I started in this business when I was 3. From the beginning, I was co-starring or headlining with the major male and female acts of the day, and all of them treated me wonderfully and respected me and my talent. I believe because of how I began, I always walked into a job or an audition assured of my talent and expected to be treated like a lady and an equal.

With one exception, I always was.

That one exception taught me what was happening to other women in the business. It occurred when I was about to wrap filming on the 1954 musical Top Banana. The producer of the film came up to me after I'd run through the song called "I Fought Every Step of the Way," which had boxing references, and said that he could show me a few positions. He wasn't referring to boxing.

I laughed it off, but he said he was serious and that the picture could be mine. Well, in front of everyone onstage, I said, "You son of a bitch, you couldn't get it up if a flag went by." Needless to say, that didn't go over well with him, and all my musical numbers were cut from the film. I had no idea that his reaction to my refusal would be so bad.

I realized then that the rumors of the casting couch weren't jokes and why some actresses were getting breaks and why others, sometimes way more talented, weren't.

Nothing like that ever happened again — maybe because of how self-assured I was or because of how I played things off with my comedy. Certainly it never happened on the set of The Dick Van Dyke Show, but there was some friction that developed that does speak to the perception of women and what is expected of them in Hollywood.

I'd been told when I was hired that the focus was going to be on the writers room, where my character, Sally Rogers, was a television writer, and I would be co-starring with Dick [Van Dyke]. As time went on, I realized that the focus was actually on the home life and on his TV wife, Mary Tyler Moore. I didn't like that. I was disappointed. I wanted to work more. The situation was made more difficult because Mary was younger and prettier than me and, I'll admit it, I was jealous of all the attention she was getting.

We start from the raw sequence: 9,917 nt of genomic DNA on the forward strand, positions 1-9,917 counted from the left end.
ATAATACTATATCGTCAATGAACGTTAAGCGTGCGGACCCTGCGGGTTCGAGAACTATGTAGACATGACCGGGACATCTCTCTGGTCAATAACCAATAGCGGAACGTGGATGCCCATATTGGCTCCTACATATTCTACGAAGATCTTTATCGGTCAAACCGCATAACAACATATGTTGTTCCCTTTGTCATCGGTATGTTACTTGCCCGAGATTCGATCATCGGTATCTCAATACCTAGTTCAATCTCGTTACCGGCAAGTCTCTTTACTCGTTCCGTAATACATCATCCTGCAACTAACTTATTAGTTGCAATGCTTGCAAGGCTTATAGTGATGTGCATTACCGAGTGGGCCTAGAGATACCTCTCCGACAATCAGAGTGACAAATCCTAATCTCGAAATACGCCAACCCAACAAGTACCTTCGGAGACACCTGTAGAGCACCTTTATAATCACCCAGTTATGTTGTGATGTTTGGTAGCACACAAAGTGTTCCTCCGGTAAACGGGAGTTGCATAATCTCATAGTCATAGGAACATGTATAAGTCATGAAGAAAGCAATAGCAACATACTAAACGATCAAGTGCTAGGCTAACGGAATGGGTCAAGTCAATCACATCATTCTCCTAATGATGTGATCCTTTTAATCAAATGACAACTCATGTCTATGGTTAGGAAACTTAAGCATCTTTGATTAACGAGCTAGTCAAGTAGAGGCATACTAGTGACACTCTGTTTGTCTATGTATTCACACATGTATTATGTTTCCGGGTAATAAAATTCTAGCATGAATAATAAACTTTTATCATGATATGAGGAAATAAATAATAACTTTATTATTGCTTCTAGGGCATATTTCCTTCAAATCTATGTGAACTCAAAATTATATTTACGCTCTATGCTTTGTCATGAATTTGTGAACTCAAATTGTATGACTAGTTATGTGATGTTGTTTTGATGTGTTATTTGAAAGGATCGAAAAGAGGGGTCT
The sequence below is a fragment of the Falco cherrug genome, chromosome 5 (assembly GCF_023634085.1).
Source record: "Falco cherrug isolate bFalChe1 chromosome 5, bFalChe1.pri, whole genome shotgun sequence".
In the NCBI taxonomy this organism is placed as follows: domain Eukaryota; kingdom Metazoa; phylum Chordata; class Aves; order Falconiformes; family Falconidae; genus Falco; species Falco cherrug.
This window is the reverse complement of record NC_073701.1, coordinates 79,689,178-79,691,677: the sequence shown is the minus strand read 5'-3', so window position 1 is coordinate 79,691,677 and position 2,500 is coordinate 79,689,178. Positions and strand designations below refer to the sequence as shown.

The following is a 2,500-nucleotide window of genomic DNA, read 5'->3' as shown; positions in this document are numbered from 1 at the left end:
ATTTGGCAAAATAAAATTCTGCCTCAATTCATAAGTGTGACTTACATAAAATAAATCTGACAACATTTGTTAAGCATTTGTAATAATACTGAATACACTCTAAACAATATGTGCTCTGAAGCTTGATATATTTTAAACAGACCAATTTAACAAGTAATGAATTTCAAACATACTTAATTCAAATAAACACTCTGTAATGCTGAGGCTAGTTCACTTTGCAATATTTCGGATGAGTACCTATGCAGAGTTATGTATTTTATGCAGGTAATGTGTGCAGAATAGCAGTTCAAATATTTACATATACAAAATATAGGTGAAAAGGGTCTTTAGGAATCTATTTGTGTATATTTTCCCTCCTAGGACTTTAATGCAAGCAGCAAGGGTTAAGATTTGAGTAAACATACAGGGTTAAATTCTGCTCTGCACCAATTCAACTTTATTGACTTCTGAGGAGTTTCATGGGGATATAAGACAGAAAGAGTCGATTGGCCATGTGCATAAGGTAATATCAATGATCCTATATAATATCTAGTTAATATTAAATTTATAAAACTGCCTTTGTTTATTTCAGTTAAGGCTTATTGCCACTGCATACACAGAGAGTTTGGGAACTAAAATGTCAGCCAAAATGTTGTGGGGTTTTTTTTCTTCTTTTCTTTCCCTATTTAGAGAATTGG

Carl Reiner, the creator of the show and whose life it was based on, says in the November documentary about my showbiz career, Wait for Your Laugh, that we both had great legs, but "they" wanted to look at her legs. I'm not sure who "they" were. Men in our audience? Women in our audience? Studio execs? Show producers? Advertisers? Whoever it was, I didn't fit their bill.

Sally was a groundbreaking character in part because it wasn't expected that a woman would be equal to men in a professional setting and make the same salary. At the same time, the "ideal woman" was still whichever one was younger and prettier.

I find it interesting that so much of the talk today about our show isn't about either of our legs, but rather what a trailblazing character Sally was. There are so many people, especially writers and comediennes, who were inspired by her. She has had a tremendous impact and even paved the way for the characters in That Girl and Mary's next series, The Mary Tyler Moore Show.

I'm always asked if I knew the impact Sally would have, and honestly, I didn't. I just did it. I didn't spend time thinking about the fact that Mary Tyler Moore was playing a character who stayed at home and waited for her husband while I was at the office working with him.

I'm not really sure if things have gotten better or worse. I'm not on a set every day. On the one hand, now there are more women directors, producers and studio execs, and I think that is wonderful. On the other hand, there's a new "casting couch" story coming out every day.

I guess it's improving in that they're finally talking about it and standing up and saying, "No more," much like I did many years ago.


Senior HTF Member
Nov 23, 2007
Alberta Canada
Real Name
A beautiful message from Rose Marie's daughter, Georgiana "Noopy" Rodrigues...